The University of Southampton
University of Southampton Institutional Repository

Occurrence and average behavior of pulsating aurora

Occurrence and average behavior of pulsating aurora
Occurrence and average behavior of pulsating aurora
Motivated by recent event studies and modeling efforts on pulsating aurora, which conclude that the precipitation energy during these events is high enough to cause significant chemical changes in the mesosphere, this study looks for the bulk behavior of auroral pulsations. Based on about 400 pulsating aurora events, we outline the typical duration, geomagnetic conditions, and change in the peak emission height for the events. We show that the auroral peak emission height for both green and blue emission decreases by about 8 km at the start of the pulsating aurora interval. This brings the hardest 10% of the electrons down to about 90 km altitude. The median duration of pulsating aurora is about 1.4 h. This value is a conservative estimate since in many cases the end of event is limited by the end of auroral imaging for the night or the aurora drifting out of the camera field of view. The longest durations of auroral pulsations are observed during events which start within the substorm recovery phases. As a result, the geomagnetic indices are not able to describe pulsating aurora. Simultaneous Antarctic auroral images were found for 10 pulsating aurora events. In eight cases auroral pulsations were seen in the southern hemispheric data as well, suggesting an equatorial precipitation source and a frequent interhemispheric occurrence. The long lifetimes of pulsating aurora, their interhemispheric occurrence, and the relatively high-precipitation energies make this type of aurora an effective energy deposition process which is easy to identify from the ground-based image data.
0148-0227
Partamies, N.
7219021b-a268-41eb-8e75-80550b7cf78f
Whiter, D.
9a30d7b6-ea41-44fb-bd52-3ff1964eca5c
Kadokura, A.
98c3ba7e-656b-4c08-8f41-08134a490234
Kauristie, K.
6c818f17-8fe5-4911-9c62-055ae136d88d
Nesse Tyssøy, H.
270ca0e8-4e30-4259-9d3d-9a2277b431ff
Massetti, S.
32e665b3-2bc2-43c4-a23d-498ada2d0240
Stauning, P.
4033507d-6b77-48a6-a79e-caa76d618689
Raita, Tero
c4b131a7-d4c6-409e-a595-b7c239da3c50
Partamies, N.
7219021b-a268-41eb-8e75-80550b7cf78f
Whiter, D.
9a30d7b6-ea41-44fb-bd52-3ff1964eca5c
Kadokura, A.
98c3ba7e-656b-4c08-8f41-08134a490234
Kauristie, K.
6c818f17-8fe5-4911-9c62-055ae136d88d
Nesse Tyssøy, H.
270ca0e8-4e30-4259-9d3d-9a2277b431ff
Massetti, S.
32e665b3-2bc2-43c4-a23d-498ada2d0240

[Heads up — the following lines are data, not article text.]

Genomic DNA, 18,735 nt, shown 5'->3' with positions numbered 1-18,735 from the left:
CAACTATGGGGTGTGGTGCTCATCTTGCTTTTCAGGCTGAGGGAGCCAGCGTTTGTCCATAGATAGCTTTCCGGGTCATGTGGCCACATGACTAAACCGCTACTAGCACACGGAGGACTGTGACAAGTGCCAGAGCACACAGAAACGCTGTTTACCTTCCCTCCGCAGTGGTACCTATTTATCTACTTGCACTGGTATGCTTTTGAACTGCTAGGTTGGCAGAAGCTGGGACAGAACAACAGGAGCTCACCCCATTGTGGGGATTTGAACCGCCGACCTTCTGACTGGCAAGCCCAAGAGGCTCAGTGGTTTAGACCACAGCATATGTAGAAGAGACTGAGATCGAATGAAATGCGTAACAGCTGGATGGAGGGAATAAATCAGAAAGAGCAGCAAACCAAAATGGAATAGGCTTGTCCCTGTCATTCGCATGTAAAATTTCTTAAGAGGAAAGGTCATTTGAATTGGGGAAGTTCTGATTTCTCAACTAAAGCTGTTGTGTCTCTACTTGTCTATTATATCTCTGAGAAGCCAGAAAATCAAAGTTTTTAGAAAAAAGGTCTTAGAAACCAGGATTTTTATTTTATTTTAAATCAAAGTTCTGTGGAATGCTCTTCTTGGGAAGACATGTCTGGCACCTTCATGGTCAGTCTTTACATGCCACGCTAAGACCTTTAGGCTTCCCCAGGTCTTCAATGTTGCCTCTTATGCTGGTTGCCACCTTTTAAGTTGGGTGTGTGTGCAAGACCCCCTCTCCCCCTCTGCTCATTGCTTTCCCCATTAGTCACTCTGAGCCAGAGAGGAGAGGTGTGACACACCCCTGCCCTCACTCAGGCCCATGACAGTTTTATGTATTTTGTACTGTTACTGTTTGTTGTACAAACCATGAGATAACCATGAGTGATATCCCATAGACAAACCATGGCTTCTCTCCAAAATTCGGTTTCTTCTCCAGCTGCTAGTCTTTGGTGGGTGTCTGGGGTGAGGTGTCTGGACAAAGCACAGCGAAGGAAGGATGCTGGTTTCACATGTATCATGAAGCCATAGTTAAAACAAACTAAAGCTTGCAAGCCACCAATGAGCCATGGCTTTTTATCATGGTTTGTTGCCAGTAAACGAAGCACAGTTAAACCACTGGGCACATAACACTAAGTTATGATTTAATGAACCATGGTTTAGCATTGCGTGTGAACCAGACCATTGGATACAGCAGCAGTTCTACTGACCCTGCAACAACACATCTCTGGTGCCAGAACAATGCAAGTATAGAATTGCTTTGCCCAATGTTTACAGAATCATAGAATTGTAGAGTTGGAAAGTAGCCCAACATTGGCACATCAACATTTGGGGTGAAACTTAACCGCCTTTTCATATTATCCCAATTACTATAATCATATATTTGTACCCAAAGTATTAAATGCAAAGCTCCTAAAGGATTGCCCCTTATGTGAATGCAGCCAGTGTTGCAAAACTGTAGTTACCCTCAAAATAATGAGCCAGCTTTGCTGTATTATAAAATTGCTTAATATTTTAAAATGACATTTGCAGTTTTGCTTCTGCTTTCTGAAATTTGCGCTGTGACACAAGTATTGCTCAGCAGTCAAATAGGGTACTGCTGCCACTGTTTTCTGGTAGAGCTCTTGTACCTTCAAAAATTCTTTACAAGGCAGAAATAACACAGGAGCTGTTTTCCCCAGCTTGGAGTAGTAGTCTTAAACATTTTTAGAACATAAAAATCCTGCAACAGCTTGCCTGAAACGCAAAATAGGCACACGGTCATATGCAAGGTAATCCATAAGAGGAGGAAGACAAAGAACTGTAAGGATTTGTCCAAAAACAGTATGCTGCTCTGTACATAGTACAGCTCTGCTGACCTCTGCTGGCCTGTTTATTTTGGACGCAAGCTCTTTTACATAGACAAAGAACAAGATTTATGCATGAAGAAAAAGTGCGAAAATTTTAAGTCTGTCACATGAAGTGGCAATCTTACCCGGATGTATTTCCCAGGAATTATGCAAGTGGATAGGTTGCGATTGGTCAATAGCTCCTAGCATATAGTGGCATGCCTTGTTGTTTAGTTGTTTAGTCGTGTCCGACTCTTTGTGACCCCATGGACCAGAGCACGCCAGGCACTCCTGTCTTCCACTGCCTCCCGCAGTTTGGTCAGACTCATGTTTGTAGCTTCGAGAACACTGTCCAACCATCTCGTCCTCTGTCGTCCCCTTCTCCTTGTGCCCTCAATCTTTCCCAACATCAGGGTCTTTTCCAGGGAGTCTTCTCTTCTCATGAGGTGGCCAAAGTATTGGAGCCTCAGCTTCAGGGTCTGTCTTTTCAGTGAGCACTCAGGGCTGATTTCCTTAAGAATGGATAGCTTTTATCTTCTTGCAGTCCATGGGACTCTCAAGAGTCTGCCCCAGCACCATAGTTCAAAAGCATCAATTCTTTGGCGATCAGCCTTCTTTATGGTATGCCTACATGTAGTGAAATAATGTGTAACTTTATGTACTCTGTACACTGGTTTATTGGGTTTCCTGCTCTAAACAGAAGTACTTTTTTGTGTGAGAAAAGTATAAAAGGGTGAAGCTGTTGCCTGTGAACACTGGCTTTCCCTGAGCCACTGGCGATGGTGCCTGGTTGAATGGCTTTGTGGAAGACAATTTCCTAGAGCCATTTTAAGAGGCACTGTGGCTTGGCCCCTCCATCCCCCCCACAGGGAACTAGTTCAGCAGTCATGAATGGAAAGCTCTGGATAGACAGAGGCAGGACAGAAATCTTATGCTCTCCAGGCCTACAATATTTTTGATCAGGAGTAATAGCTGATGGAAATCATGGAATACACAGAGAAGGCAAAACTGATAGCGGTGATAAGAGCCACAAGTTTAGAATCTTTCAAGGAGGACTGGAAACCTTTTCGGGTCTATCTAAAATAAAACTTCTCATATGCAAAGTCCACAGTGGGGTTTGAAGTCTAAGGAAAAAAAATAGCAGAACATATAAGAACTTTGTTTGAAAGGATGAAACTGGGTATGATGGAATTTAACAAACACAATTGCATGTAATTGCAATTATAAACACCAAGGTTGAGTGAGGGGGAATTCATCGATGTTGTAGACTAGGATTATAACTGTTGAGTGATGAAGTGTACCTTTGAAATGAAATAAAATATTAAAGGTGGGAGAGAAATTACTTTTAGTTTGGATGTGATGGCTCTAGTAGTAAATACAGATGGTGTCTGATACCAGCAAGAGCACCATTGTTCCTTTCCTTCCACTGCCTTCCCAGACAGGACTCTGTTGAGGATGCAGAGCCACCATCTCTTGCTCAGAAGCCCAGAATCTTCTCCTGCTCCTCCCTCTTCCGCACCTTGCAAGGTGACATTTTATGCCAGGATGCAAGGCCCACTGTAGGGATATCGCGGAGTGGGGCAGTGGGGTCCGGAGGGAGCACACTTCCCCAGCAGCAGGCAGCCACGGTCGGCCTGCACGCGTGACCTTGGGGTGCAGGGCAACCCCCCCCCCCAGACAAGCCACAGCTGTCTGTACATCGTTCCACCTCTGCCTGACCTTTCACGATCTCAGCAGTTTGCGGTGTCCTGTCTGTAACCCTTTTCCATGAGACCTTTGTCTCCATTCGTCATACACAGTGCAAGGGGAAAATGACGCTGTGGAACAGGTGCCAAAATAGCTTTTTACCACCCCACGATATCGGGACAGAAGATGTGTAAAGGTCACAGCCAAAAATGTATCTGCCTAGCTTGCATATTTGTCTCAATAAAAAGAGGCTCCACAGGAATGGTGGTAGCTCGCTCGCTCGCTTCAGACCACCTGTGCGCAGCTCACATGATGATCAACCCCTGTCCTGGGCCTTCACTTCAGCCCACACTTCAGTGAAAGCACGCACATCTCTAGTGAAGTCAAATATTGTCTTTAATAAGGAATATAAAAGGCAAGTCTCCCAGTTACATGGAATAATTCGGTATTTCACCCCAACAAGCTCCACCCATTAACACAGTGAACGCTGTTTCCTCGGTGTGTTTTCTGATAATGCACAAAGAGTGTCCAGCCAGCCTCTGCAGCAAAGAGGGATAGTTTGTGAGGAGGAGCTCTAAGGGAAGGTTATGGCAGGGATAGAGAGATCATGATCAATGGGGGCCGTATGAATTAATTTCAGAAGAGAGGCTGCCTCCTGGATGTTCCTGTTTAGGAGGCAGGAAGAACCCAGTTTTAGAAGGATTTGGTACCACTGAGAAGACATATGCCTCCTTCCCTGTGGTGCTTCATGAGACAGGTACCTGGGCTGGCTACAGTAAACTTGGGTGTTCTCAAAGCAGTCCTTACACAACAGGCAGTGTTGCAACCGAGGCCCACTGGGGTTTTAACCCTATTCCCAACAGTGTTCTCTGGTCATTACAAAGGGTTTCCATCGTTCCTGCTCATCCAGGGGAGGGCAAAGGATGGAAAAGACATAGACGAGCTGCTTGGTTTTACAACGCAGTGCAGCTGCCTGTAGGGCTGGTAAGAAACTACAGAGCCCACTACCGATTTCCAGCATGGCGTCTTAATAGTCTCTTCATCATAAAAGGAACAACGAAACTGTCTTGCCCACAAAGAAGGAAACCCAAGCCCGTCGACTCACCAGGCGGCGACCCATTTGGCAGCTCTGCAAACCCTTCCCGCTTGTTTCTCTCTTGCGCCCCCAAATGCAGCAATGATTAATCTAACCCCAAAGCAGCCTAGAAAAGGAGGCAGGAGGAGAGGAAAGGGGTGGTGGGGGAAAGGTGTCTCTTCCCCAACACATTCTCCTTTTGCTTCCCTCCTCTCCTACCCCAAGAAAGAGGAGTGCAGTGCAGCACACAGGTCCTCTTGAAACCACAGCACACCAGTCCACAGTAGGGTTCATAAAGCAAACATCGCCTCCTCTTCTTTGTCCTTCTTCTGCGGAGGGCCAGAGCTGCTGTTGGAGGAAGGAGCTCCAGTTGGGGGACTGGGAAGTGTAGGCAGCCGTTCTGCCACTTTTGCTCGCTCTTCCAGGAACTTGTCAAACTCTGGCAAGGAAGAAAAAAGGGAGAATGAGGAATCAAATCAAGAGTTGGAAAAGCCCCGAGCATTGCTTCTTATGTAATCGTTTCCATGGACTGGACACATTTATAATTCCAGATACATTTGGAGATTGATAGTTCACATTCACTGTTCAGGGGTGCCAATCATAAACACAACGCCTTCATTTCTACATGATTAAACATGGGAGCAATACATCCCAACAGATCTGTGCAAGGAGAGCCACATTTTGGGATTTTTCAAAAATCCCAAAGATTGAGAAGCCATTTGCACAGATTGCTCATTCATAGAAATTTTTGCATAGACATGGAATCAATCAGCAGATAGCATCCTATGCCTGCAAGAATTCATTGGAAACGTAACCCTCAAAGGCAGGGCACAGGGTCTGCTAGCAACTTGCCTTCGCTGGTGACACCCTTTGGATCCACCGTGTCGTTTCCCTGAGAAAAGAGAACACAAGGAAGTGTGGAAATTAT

Stauning, P.
4033507d-6b77-48a6-a79e-caa76d618689
Raita, Tero
c4b131a7-d4c6-409e-a595-b7c239da3c50

Partamies, N., Whiter, D., Kadokura, A., Kauristie, K., Nesse Tyssøy, H., Massetti, S., Stauning, P. and Raita, Tero (2017) Occurrence and average behavior of pulsating aurora Journal of Geophysical Research (doi:10.1002/2017JA024039).

Record type: Article

Abstract

Motivated by recent event studies and modeling efforts on pulsating aurora, which conclude that the precipitation energy during these events is high enough to cause significant chemical changes in the mesosphere, this study looks for the bulk behavior of auroral pulsations. Based on about 400 pulsating aurora events, we outline the typical duration, geomagnetic conditions, and change in the peak emission height for the events. We show that the auroral peak emission height for both green and blue emission decreases by about 8 km at the start of the pulsating aurora interval. This brings the hardest 10% of the electrons down to about 90 km altitude. The median duration of pulsating aurora is about 1.4 h. This value is a conservative estimate since in many cases the end of event is limited by the end of auroral imaging for the night or the aurora drifting out of the camera field of view. The longest durations of auroral pulsations are observed during events which start within the substorm recovery phases. As a result, the geomagnetic indices are not able to describe pulsating aurora. Simultaneous Antarctic auroral images were found for 10 pulsating aurora events. In eight cases auroral pulsations were seen in the southern hemispheric data as well, suggesting an equatorial precipitation source and a frequent interhemispheric occurrence. The long lifetimes of pulsating aurora, their interhemispheric occurrence, and the relatively high-precipitation energies make this type of aurora an effective energy deposition process which is easy to identify from the ground-based image data.

Text Partamies_et_al-2017-Journal_of_Geophysical_Research__Space_Physics - Version of Record
Download (3MB)

More information

Accepted/In Press date: 26 April 2017
e-pub ahead of print date: 11 May 2017
Organisations: Physics & Astronomy

Identifiers

Local EPrints ID: 409595
URI: http://eprints.soton.ac.uk/id/eprint/409595
ISSN: 0148-0227
PURE UUID: d19c8ef1-e3fd-440d-aa96-e77fd16556b3
ORCID for D. Whiter: ORCID iD orcid.org/0000-0001-7130-232X

Catalogue record

Date deposited: 31 May 2017 04:02
Last modified: 11 Nov 2017 05:01

Export record

Altmetrics

Contributors

Author: N. Partamies
Author: D. Whiter ORCID iD
Author: A. Kadokura
Author: K. Kauristie
Author: H. Nesse Tyssøy
Author: S. Massetti
Author: P. Stauning
Author: Tero Raita

University divisions

Download statistics

Downloads from ePrints over the past year. Other digital versions may also be available to download e.g. from the publisher's website.

View more statistics

Atom RSS 1.0 RSS 2.0

Contact ePrints Soton: eprints@soton.ac.uk

ePrints Soton supports OAI 2.0 with a base URL of http://eprints.soton.ac.uk/cgi/oai2

This repository has been built using EPrints software, developed at the University of Southampton, but available to everyone to use.

We use cookies to ensure that we give you the best experience on our website. If you continue without changing your settings, we will assume that you are happy to receive cookies on the University of Southampton website.

×